In the blood and body fluids, copper comes in two forms, “bound”, and “unbound” or “free” copper. It is so-called “free” copper, i.e. copper in its ionic elemental form that is toxic. Therefore, the body produces special proteins, ceruloplasmin and metallothionein, to bind and transport copper within the body. Both the adrenal glands and the liver are necessary to manufacture these proteins. So, if the adrenals are not functioning properly or the liver is impaired, these binding proteins will not be produced sufficiently, and copper remains in its free toxic form. Free copper is toxic because it acts as a free radical and leads to the formation of other free radicals, and we all know that an excess of free radicals, aka oxidative stress, is bad news for our health. But that’s not all. The excess free radicals in turn lead to an excess of free copper, because free radicals impair the formation of the copper binding proteins. So, you end up with a vicious cycle of excess free copper leading to the formation of free radicals, in turn leading to excess free copper, and so on, until the cycle is broken.

This is why when it comes to measuring copper levels, not only the total copper should be measured, but the total “free” copper needs to be calculated as well.

 

What are the causes of copper excess or overload? A combination of our environment (think copper pipes and cookware, copper sulfate on produce, IUD’s), nutrition (foods and supplements high in copper) and metabolism, such as metabolic aberrations like Pyrrole disorder or zinc deficiency (more on those in future blogs), or poorly functioning adrenal glands or liver because of the important role they play in copper metabolism as discussed previously.

 

What’s the solution to copper overload? The best solution would involve determining all, or at least the main causes of the overload, whether environmental, nutritional or metabolic.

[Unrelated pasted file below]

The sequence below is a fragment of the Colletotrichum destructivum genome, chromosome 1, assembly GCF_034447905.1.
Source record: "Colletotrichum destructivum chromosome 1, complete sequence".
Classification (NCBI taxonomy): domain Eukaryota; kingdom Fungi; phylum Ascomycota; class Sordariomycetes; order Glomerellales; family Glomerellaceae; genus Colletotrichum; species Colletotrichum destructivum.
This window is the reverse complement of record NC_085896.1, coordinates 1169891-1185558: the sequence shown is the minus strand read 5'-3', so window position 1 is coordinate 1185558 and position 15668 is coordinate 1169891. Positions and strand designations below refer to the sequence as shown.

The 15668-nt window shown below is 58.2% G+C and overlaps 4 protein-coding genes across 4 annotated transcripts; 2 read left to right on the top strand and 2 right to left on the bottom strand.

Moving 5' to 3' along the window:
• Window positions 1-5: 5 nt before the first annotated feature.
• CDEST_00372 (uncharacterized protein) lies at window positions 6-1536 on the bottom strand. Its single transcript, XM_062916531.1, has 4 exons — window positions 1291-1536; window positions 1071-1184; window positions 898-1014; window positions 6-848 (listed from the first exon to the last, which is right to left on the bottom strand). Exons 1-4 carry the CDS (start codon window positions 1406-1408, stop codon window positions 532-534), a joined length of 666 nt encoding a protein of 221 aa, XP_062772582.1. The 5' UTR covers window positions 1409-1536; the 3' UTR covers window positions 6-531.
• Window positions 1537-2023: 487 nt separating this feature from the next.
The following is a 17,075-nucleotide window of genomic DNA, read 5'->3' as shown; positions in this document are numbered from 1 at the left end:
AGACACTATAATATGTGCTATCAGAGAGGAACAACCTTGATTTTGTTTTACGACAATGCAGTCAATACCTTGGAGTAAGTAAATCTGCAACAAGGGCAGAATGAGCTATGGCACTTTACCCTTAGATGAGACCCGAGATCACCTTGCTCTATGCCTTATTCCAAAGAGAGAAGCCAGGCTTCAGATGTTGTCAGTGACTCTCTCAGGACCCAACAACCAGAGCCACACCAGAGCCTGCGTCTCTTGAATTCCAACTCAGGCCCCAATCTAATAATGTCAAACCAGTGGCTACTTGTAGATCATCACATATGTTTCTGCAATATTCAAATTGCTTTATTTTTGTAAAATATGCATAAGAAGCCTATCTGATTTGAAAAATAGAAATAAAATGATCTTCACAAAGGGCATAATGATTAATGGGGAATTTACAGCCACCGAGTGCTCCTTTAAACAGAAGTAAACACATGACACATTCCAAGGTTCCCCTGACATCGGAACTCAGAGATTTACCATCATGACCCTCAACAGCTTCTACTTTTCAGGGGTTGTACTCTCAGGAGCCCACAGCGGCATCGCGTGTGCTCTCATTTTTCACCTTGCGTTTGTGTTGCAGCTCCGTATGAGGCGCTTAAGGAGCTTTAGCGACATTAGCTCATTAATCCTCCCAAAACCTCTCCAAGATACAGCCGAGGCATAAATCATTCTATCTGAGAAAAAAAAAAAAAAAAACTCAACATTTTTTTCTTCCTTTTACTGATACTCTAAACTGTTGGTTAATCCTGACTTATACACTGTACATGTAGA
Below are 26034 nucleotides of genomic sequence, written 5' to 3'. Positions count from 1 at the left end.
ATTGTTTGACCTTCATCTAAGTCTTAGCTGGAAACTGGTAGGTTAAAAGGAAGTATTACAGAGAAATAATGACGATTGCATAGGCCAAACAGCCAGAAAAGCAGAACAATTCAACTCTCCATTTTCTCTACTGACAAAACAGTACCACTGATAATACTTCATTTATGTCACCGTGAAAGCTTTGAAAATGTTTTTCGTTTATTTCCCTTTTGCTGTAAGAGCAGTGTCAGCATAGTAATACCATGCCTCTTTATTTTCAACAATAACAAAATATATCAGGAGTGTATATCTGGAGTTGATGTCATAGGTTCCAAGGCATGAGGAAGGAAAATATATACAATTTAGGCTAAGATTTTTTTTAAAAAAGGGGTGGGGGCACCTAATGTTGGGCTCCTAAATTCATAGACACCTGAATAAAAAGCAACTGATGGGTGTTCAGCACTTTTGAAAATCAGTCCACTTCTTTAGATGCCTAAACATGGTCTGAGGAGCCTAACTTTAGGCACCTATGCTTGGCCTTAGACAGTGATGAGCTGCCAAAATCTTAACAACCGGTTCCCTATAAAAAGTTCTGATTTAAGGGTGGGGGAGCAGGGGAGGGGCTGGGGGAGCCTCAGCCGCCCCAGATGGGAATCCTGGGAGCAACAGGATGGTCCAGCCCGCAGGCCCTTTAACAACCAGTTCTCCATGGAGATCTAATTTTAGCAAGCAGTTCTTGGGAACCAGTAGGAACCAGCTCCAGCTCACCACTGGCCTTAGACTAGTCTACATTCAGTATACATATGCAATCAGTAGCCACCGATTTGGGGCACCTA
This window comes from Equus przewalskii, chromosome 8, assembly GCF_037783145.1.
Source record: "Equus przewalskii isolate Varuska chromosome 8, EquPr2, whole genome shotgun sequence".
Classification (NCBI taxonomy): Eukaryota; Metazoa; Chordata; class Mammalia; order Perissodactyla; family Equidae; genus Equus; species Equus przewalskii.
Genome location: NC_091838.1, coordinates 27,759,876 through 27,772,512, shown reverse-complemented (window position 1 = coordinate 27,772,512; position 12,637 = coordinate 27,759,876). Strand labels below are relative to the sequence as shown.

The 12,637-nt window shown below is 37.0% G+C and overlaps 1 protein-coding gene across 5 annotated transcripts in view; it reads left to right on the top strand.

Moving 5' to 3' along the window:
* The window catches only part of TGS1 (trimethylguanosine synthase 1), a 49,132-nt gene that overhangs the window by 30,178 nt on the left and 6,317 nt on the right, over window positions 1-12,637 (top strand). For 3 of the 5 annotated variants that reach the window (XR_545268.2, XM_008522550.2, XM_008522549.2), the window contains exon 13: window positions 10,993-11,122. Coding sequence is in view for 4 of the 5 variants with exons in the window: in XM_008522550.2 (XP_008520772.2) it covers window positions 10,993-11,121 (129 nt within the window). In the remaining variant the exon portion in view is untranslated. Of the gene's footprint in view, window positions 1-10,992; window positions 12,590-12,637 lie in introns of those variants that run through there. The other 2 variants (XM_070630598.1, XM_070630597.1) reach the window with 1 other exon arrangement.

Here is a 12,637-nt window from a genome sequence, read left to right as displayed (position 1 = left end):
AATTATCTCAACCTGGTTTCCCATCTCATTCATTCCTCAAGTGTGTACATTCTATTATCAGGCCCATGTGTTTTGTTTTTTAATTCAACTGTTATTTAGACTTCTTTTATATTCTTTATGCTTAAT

Eliminating copper pipes, cookware and possibly installing a water filter are obvious solutions to environmentally caused copper overload. Nutritionally, eliminating foods high in copper and focusing on foods high in zinc is the way to go (see Ann Gittleman’s book for a more in-depth discussion of this diet).

Finally, supplements.

 

Zinc is the key nutrient when it comes to copper overload, because copper and zinc are antagonists, competing for binding sites in the gut. Excess zinc will cause a deficiency of copper, and vice versa. But care must be taken to not overdo supplementing with zinc to avoid adverse side-effects. The proper balance, or ratio of copper to zinc is necessary for good mental and physical health.

 

In those with high copper levels, supplementing with just zinc might be enough. In one study, supplementing with 10 mg of zinc gluconate helped to improve the copper to zinc ratio. But often doses of 25mg, or rarely 50mg are necessary. But best to consult a healthcare professional with experience before trying higher doses.

Other supplements to boost adrenal gland functioning such as the B-complex vitamins and Vitamin C are often necessary and helpful.

 

I think it’s best to stop here for now before I contribute to your information overload and stress levels! If you find yourself tired, anxious, depressed, or think you suffer from mood swings or ADD, we would be happy to help you access your levels to see if something as simple as adding supplements to your daily routine would benefit you.